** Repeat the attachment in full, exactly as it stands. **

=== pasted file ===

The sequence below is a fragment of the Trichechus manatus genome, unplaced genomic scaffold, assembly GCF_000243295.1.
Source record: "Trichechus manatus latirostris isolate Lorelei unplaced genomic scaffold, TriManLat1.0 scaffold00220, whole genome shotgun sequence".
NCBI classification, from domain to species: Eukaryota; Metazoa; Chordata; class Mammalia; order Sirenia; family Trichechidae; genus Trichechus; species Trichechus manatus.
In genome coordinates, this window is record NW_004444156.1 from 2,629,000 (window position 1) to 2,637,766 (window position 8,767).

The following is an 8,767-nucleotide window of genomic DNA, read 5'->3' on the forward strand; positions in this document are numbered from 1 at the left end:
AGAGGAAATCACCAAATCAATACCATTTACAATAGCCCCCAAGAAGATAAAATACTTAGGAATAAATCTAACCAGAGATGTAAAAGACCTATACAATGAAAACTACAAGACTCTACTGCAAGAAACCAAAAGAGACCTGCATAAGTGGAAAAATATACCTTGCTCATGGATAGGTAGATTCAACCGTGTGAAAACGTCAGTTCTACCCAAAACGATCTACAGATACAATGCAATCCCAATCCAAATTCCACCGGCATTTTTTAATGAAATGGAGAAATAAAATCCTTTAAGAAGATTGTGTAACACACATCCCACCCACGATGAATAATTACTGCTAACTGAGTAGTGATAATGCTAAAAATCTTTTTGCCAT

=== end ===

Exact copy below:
The sequence below is a fragment of the Trichechus manatus genome, unplaced genomic scaffold, assembly GCF_000243295.1.
Source record: "Trichechus manatus latirostris isolate Lorelei unplaced genomic scaffold, TriManLat1.0 scaffold00220, whole genome shotgun sequence".
NCBI classification, from domain to species: Eukaryota; Metazoa; Chordata; class Mammalia; order Sirenia; family Trichechidae; genus Trichechus; species Trichechus manatus.
In genome coordinates, this window is record NW_004444156.1 from 2,629,000 (window position 1) to 2,637,766 (window position 8,767).

The following is an 8,767-nucleotide window of genomic DNA, read 5'->3' on the forward strand; positions in this document are numbered from 1 at the left end:
AGAGGAAATCACCAAATCAATACCATTTACAATAGCCCCCAAGAAGATAAAATACTTAGGAATAAATCTAACCAGAGATGTAAAAGACCTATACAATGAAAACTACAAGACTCTACTGCAAGAAACCAAAAGAGACCTGCATAAGTGGAAAAATATACCTTGCTCATGGATAGGTAGATTCAACCGTGTGAAAACGTCAGTTCTACCCAAAACGATCTACAGATACAATGCAATCCCAATCCAAATTCCACCGGCATTTTTTAATGAAATGGAGAAATAAAATCCTTTAAGAAGATTGTGTAACACACATCCCACCCACGATGAATAATTACTGCTAACTGAGTAGTGATAATGCTAAAAATCTTTTTGCCAT